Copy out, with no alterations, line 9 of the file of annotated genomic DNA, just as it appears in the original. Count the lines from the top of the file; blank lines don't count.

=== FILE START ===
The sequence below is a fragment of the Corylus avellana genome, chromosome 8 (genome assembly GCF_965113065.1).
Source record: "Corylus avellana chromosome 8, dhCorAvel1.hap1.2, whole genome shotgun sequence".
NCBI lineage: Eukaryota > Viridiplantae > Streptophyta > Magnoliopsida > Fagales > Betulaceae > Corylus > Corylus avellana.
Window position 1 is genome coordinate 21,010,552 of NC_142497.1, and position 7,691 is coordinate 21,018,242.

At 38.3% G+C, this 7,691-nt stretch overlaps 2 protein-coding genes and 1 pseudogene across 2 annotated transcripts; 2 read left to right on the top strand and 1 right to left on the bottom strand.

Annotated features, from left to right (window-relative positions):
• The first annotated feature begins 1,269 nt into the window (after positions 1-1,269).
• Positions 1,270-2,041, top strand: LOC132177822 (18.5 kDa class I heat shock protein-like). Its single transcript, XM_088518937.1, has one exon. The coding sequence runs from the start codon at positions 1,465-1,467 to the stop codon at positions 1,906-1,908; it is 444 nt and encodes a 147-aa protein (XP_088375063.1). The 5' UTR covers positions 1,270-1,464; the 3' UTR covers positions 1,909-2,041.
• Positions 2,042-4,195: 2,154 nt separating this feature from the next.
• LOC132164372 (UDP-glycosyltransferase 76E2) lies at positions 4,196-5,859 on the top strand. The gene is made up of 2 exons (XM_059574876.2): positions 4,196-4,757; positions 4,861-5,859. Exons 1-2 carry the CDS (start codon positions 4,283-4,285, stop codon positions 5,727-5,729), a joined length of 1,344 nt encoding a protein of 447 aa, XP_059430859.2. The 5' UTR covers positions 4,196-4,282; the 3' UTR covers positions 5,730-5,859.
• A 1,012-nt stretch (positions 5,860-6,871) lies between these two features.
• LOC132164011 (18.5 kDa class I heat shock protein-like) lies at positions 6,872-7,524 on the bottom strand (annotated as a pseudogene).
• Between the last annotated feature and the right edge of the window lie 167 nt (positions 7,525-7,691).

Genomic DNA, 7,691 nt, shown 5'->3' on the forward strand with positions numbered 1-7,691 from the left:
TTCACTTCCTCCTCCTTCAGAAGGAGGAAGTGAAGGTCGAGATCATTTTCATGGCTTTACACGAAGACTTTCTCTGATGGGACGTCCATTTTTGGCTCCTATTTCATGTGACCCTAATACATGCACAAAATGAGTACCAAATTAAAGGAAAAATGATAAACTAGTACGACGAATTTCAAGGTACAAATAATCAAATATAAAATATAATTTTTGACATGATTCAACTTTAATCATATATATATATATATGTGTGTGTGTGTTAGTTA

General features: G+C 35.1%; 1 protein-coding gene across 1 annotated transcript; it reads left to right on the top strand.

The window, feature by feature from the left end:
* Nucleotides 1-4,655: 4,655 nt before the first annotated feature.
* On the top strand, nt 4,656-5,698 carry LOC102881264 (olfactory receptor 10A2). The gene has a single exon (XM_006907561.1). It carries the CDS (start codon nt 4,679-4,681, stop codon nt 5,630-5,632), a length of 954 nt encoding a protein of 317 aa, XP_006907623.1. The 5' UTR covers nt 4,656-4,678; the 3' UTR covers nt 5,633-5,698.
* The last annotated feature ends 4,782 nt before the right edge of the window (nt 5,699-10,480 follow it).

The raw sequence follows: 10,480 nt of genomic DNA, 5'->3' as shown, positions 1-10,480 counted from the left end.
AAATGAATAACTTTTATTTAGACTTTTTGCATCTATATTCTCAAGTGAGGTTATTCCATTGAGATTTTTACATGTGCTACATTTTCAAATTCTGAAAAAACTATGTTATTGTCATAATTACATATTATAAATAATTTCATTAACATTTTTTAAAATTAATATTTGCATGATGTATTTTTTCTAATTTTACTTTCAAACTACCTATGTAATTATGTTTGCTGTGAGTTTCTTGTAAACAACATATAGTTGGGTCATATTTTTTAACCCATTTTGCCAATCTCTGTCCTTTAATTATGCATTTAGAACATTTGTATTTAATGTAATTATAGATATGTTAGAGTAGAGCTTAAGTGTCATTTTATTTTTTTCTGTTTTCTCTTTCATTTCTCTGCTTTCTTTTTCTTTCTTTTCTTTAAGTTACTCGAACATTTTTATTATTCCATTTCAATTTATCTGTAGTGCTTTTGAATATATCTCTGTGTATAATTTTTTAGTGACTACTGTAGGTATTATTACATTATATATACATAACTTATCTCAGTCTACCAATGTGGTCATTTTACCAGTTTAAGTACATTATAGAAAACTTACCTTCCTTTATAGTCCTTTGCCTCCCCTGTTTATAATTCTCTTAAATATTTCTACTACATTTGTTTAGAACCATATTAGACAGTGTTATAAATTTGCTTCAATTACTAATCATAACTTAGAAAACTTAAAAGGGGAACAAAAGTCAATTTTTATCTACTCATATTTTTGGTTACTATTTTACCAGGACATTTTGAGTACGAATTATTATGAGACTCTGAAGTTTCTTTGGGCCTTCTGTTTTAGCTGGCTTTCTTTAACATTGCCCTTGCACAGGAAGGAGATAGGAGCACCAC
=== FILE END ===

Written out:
• Positions 2,042-4,195: 2,154 nt separating this feature from the next.